“The Long Shadow of Lincoln”
Norman Rockwell (1894-1978)
Oil on Canvas
Gift of Norman Rockwell
With World War II coming to an end, Curtis Publishing Company, publishers of the Saturday Evening Post, took the occasion of Abraham Lincoln’s birthday in February, 1945 to ponder the peace about to fall over the world’s warring nations and the uncertain future. As the instruments of this message, they chose America’s foremost poet, Carl Sandburg, and paramount artist, Norman Rockwell.
Sandburg responded first with an eighty-three stanza litany entitled “The Long Shadow of Lincoln,” which was inspired by several lines from President Lincoln’s December 1862 message to Congress. The work is considered one of his finest efforts.
Rockwell used as his inspiration the publisher’s theme, “Thoughts on Peace on Lincoln’s Birthday,” along with Sandburg’s poem and Lincoln’s Second Inaugural Address (“With malice toward none and charity for all…”).
The painting, alternately titled “The Long Shadow of Lincoln” and “Thoughts on Peace on Lincoln’s Birthday,” is almost unique among Rockwell’s works in that the amount of symbolism present in the piece is uncharacteristic for this quintessential American master.
The central focus of the painting is a disabled soldier, newly returned from the battlefield, who is contemplating the challenges of the postwar world. He has sought inspiration in the words of Abraham Lincoln, as exemplified by the open book on his knee. Meant to be Life of Lincoln, a popular biography by Ida Tarbell, Rockwell later claimed he left the title off the book because he disliked using printed letters in his illustrations. The soldier gazes almost wistfully towards the bust of Abraham Lincoln in the upper left corner.
Around the perimeter of the painting, surrounding the solider, are allegorical representations of the blessings of liberty for which Americans were fighting. In the upper right hand corner of the canvas, the displaced masses of the world are streaming towards the bust of Lincoln, the man who stood for liberty in a land where all people, regardless of race or creed, are created equal.
Situated on the right hand side of the work is a group of women in prayer, symbolizing freedom of worship, an inalienable right guaranteed by the United States Constitution.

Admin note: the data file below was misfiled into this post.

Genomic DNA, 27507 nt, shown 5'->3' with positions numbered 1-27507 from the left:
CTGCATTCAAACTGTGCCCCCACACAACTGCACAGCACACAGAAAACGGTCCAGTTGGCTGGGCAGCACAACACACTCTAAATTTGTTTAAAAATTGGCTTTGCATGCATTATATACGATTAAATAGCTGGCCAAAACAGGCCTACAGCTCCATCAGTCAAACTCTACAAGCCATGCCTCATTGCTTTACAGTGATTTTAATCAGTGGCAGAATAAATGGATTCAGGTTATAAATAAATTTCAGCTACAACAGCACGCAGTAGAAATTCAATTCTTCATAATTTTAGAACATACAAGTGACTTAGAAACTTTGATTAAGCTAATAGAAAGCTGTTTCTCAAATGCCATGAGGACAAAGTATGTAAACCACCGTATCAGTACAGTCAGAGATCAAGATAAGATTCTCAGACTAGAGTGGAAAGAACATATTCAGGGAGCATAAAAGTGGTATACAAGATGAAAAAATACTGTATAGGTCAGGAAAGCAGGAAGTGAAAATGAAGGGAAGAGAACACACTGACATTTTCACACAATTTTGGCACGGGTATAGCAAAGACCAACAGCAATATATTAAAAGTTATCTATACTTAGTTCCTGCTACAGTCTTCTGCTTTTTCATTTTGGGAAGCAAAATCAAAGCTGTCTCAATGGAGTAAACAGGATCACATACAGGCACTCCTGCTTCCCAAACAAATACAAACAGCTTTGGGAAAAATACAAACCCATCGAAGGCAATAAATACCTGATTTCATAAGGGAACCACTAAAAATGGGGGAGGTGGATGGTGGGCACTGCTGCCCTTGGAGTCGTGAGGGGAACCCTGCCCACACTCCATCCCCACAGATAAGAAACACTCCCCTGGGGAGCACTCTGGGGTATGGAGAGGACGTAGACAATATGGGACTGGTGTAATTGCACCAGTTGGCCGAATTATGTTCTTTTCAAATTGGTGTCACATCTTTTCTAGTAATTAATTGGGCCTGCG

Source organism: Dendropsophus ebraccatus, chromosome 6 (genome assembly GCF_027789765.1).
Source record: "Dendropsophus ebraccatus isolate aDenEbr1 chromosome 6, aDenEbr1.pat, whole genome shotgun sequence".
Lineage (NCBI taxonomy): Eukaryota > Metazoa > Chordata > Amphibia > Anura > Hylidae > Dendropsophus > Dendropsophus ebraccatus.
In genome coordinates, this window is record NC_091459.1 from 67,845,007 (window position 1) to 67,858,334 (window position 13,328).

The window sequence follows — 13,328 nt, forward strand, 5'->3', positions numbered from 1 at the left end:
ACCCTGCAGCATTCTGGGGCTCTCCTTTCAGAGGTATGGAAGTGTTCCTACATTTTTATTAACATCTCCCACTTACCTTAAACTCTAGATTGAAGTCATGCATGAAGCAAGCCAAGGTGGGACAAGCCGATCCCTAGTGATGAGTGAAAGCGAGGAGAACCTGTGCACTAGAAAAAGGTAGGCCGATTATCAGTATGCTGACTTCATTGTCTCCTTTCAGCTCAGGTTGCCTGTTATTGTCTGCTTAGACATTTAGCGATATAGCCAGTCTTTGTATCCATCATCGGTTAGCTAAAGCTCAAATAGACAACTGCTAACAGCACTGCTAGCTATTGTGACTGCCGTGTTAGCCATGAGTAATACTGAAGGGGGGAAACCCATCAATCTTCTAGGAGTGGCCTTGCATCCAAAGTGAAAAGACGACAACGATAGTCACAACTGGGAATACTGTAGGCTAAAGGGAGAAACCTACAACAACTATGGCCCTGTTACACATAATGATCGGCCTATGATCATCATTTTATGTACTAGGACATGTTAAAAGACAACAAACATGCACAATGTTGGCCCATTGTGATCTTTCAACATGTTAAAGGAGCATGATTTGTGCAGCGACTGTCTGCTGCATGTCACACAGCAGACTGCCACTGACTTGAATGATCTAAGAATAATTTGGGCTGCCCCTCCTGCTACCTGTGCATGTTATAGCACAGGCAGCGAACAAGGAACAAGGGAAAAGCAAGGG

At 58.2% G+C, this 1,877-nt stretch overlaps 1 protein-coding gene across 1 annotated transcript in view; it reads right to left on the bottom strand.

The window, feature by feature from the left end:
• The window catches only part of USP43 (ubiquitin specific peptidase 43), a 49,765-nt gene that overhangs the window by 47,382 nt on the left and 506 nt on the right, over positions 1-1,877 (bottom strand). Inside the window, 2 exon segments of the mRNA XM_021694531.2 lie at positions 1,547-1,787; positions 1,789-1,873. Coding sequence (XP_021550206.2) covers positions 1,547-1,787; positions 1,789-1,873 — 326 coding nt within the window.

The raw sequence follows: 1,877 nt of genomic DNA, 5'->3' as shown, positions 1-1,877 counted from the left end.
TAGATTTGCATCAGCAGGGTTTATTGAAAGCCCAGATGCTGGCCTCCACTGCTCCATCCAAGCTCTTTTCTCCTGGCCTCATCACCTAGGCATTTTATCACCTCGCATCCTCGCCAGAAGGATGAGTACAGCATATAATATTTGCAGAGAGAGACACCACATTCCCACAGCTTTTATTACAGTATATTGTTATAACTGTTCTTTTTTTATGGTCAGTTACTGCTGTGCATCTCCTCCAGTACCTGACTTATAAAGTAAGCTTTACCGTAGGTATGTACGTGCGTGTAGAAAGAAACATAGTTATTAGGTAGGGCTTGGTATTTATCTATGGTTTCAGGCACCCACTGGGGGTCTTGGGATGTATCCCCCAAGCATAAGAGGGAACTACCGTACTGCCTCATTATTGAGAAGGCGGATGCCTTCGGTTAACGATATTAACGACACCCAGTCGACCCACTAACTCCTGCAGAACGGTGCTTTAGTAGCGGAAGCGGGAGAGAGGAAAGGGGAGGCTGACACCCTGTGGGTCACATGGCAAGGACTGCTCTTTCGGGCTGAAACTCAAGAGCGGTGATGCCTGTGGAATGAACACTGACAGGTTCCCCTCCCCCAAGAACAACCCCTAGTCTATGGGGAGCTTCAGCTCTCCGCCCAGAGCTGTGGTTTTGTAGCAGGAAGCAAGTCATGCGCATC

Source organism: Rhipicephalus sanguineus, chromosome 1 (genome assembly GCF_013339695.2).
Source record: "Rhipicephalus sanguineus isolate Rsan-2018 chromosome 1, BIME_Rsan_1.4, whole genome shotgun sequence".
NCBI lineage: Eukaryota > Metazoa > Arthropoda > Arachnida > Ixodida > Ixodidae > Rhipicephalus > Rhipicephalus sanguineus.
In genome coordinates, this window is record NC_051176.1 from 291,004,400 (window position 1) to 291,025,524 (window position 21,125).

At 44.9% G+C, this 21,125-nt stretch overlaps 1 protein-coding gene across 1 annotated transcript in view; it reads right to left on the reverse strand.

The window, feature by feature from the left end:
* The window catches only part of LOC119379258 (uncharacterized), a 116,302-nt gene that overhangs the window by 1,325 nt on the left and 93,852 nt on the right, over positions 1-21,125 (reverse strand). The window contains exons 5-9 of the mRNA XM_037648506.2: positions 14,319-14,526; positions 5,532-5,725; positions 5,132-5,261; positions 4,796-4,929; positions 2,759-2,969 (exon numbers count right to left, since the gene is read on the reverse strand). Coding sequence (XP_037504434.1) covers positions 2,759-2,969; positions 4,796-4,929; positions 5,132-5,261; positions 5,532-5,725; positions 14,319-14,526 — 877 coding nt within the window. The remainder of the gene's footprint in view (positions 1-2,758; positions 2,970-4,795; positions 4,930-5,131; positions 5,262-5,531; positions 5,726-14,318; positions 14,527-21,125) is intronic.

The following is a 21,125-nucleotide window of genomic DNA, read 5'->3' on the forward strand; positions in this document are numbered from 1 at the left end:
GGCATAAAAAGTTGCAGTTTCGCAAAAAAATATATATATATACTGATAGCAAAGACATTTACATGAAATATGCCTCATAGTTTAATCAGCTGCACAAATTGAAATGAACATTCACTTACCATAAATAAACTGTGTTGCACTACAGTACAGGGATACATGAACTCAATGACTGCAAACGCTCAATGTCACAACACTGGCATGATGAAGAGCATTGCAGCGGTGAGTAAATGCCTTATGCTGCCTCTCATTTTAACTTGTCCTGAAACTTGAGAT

The crosses, dogtags and helmet represent the ultimate sacrifice made by our nation’s fighting men. They remind us that the blessings of liberty that we enjoy do not come without a price. In the bottom right corner, the mother, father and child indicate the importance of the family unit. At the bottom of the painting Rockwell has included two black hands, reaching up to clasp the white man’s hand in a symbol of racial brotherhood. The fact that the black man is not in the picture indicates Rockwell’s conviction that further efforts were necessary to achieve the goal of racial equality. On the left, children surround a teacher who is reading a book, representing the importance of universal education.
Perhaps the most important symbol is in the center of the work. The wounded soldier’s amputated left leg is obscured by the builder with his blueprints, demonstrating Rockwell’s belief that the sacrifice of World War II was not in vein, and that a better, stronger world would be built.
After being featured in the February 10, 1945 issue of the Saturday Evening Post, the painting was donated by Rockwell to the Lincoln Memorial Shrine.
Over the years it has proven very popular with Shrine patrons. In a letter to Rockwell in 1960, Shrine Curator Katherine Hixson described the painting’s impact on visitors. She wrote, “Little children who cannot always understand the whole meaning of the Shrine, will stand and study your meaningful faces. Here are real people from the world in which they live. Scarcely a day passes without some discussion about its heartfelt symbolism.”
The Lincoln Shrine is especially proud to exhibit this work because it serves as an excellent bridge between Lincoln’s time and our own. Although Lincoln was perhaps the greatest American of the 19th Century, Rockwell’s painting reminds us that Lincoln’s ideas had relevance in the midst of the worst crisis of the twentieth century and, correspondingly, that his life and times are still worthy of study as we enter a new millennium.